BYU Orchestras Director Kory Katseanas stood at the front of the practice room before the BYU Chamber Orchestra‘s “Sky Mountain Light World” concert Friday, March 22.
Katseanas spoke of the incredible experience he had with the orchestra’s four guests — Chinese composers Jia Guoping and Dai Bo, conductor Lin Tao, and Pipa performer Lan Weiwei — at BYU.
“Don’t forget what you have felt this week and what you have learned,” Katseanas said. “There has been something special about our guests who have come here.”
The concert was a musical collaboration between the BYU Chamber Orchestra, the four Chinese musicians and two BYU composition professors.
The orchestra performed four compositions that represented the title “Sky Mountain Light World.” Under the direction of Katseanas and Tao, the set for the concert included “Plutoids” by Neil Thornock, “Invisible Mountain” by Bo, “Above the Brightness of the Sun” by Stephen Jones and “The Wind Passing Through the World” by Guoping.
The orchestra started practicing the compositions in January to prepare for the Chinese musicians’ arrival March 17. Cello performance major Nathan Cox said the Chinese compositions didn’t make complete sense until Tao conducted.
“As soon as (Tao) started conducting in rehearsal on Wednesday, I was like, ‘Wow, we’ve never sounded this good with this piece. These pieces never made as much sense,'” Cox said.
Violin performance major and first violinist Donny Evans said it may have been harder, especially for the audience, to connect with the compositions because the tonalities are so different than what the orchestra normally plays.
“It’s really interesting and a contrast to what we normally play — it’s not tonal at all,” Evans said. “There are so many motives that come back. One of the pieces we played had a passacaglia where this fugue subject keeps coming back and you can hear it in the voices. It’s just referencing different tonalities that we’re not used to.”
Cox said one way Tao influenced the orchestra’s performance of the composition was through his clear ictus, the accent on the syllable or downbeat.
“Somehow (Tao) was able to communicate with his gestures, with his facial expressions, the formal structure of the piece — but more than that, the meaning of the piece, (its) expression,” Cox said.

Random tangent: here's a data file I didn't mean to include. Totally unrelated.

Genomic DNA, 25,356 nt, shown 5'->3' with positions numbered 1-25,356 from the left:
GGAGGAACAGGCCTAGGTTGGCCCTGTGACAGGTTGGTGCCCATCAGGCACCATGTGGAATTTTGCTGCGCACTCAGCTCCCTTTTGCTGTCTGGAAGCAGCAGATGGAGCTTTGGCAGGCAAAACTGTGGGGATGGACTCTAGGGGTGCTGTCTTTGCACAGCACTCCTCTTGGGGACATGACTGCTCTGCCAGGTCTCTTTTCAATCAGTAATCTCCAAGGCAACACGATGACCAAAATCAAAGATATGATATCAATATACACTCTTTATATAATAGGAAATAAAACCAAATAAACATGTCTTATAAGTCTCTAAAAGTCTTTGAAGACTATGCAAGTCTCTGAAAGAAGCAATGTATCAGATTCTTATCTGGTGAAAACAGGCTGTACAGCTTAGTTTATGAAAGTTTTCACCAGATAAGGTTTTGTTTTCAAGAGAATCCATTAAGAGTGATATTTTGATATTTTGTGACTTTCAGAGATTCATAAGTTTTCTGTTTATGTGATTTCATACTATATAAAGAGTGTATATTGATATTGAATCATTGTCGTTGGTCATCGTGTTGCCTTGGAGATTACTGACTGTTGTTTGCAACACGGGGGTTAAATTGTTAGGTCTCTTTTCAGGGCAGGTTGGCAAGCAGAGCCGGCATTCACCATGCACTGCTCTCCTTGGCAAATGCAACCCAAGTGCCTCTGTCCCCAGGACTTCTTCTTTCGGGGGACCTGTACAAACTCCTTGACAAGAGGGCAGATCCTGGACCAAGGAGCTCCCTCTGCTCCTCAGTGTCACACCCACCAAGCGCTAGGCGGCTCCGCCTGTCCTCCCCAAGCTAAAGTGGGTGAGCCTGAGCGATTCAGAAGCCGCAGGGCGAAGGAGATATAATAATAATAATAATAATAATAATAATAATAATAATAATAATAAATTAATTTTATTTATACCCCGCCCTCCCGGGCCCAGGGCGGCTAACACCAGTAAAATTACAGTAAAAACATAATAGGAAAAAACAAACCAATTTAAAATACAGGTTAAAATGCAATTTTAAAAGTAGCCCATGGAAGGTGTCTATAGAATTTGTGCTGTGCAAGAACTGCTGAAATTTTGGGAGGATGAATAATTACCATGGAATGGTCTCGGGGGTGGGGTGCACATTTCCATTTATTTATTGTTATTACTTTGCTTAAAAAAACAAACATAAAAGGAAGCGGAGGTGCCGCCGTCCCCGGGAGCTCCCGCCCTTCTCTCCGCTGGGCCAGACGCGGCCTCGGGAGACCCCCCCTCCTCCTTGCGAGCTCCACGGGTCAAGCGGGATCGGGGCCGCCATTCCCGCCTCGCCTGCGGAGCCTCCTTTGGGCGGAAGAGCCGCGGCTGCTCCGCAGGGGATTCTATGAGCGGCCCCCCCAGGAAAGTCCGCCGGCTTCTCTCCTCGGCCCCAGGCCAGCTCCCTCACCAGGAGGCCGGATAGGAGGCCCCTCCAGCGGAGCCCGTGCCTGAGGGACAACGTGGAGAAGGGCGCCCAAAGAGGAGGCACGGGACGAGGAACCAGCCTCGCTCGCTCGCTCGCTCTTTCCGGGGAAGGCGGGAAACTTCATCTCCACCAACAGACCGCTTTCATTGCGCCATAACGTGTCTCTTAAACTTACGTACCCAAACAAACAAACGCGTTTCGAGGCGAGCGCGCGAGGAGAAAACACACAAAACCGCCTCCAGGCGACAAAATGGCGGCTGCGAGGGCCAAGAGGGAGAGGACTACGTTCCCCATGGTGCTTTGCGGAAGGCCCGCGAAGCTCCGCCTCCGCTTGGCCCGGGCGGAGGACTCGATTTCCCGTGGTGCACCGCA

Composition professor Stephen Jones said he knew this week would result in tremendous success in the first rehearsal when Weiwei performed as the pipa soloist with the orchestra.
“I felt the students stepped up in a way they couldn’t before because they didn’t have that partner,” Jones said. “And now that she was present in the rehearsal, it was electric to listen to the exchange between the pipa and the (orchestra).”
The concert and its aftermath
Guoping, composer of the pipa concerto “The Wind Passing Through the Vast World,” speaking through Wenhao Mu who acted as a translator, said the piece premiered two years ago in China by a Chinese orchestra, but he was anxious to hear the piece performed by BYU.
“I was looking forward to this performance,” Guoping said. “The performance was a little bit different than back in China. The orchestra here have their own way to express the music, but in a very beautiful and subtle way, and I like it.”
The concert concluded with a standing ovation from the audience and each composer came to the stage for the final bow with the orchestra.
The BYU Chamber Orchestra held a reception following the concert to commemorate its demanding, week-long preparation with its Chinese guests and the final product of their performance.
“This week was like swimming in chocolate. It was such a great experience,” Katseanas said. He turned to Tao and said, “to play under your bouton and direction was an honor.”
Katseanas expressed his appreciation to the Chinese musicians. He said they had been extremely giving during this exchange and he was grateful for the friendship they’ve created.
The BYU Chamber Orchestra will be traveling to China in May to perform as part of what Katseanas called a “Homecoming Spectacular for China.”